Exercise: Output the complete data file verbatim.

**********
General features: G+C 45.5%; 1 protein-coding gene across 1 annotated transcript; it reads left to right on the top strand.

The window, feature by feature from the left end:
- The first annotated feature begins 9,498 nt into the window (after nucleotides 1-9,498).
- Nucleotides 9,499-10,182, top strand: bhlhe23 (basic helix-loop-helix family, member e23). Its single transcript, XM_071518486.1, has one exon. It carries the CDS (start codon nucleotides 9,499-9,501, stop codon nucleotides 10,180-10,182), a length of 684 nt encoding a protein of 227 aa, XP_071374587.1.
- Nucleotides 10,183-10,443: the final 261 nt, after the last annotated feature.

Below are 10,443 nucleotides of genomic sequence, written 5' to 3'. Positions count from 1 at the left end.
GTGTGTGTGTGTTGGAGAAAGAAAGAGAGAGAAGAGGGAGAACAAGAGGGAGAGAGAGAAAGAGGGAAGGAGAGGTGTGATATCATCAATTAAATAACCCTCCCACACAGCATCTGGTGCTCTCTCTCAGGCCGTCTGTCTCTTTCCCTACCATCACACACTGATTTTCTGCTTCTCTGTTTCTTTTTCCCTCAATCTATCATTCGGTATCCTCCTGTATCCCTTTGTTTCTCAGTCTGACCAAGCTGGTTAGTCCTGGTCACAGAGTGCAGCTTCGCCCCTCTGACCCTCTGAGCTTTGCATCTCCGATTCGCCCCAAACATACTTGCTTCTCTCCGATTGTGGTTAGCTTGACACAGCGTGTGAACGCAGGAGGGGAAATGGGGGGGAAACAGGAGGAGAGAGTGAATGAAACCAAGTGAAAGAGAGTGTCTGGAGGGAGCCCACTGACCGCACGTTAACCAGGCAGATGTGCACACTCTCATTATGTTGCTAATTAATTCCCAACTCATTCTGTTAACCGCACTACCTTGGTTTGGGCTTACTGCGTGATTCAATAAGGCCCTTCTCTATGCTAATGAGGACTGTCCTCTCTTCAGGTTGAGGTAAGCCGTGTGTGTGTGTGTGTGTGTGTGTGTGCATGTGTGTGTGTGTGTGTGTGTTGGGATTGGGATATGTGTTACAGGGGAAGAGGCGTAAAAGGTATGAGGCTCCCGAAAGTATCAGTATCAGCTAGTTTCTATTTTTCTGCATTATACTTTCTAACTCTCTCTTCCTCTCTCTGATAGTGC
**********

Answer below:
General features: G+C 45.5%; 1 protein-coding gene across 1 annotated transcript; it reads left to right on the top strand.

The window, feature by feature from the left end:
- The first annotated feature begins 9,498 nt into the window (after nucleotides 1-9,498).
- Nucleotides 9,499-10,182, top strand: bhlhe23 (basic helix-loop-helix family, member e23). Its single transcript, XM_071518486.1, has one exon. It carries the CDS (start codon nucleotides 9,499-9,501, stop codon nucleotides 10,180-10,182), a length of 684 nt encoding a protein of 227 aa, XP_071374587.1.
- Nucleotides 10,183-10,443: the final 261 nt, after the last annotated feature.

Below are 10,443 nucleotides of genomic sequence, written 5' to 3'. Positions count from 1 at the left end.
GTGTGTGTGTGTTGGAGAAAGAAAGAGAGAGAAGAGGGAGAACAAGAGGGAGAGAGAGAAAGAGGGAAGGAGAGGTGTGATATCATCAATTAAATAACCCTCCCACACAGCATCTGGTGCTCTCTCTCAGGCCGTCTGTCTCTTTCCCTACCATCACACACTGATTTTCTGCTTCTCTGTTTCTTTTTCCCTCAATCTATCATTCGGTATCCTCCTGTATCCCTTTGTTTCTCAGTCTGACCAAGCTGGTTAGTCCTGGTCACAGAGTGCAGCTTCGCCCCTCTGACCCTCTGAGCTTTGCATCTCCGATTCGCCCCAAACATACTTGCTTCTCTCCGATTGTGGTTAGCTTGACACAGCGTGTGAACGCAGGAGGGGAAATGGGGGGGAAACAGGAGGAGAGAGTGAATGAAACCAAGTGAAAGAGAGTGTCTGGAGGGAGCCCACTGACCGCACGTTAACCAGGCAGATGTGCACACTCTCATTATGTTGCTAATTAATTCCCAACTCATTCTGTTAACCGCACTACCTTGGTTTGGGCTTACTGCGTGATTCAATAAGGCCCTTCTCTATGCTAATGAGGACTGTCCTCTCTTCAGGTTGAGGTAAGCCGTGTGTGTGTGTGTGTGTGTGTGTGTGCATGTGTGTGTGTGTGTGTGTGTTGGGATTGGGATATGTGTTACAGGGGAAGAGGCGTAAAAGGTATGAGGCTCCCGAAAGTATCAGTATCAGCTAGTTTCTATTTTTCTGCATTATACTTTCTAACTCTCTCTTCCTCTCTCTGATAGTGC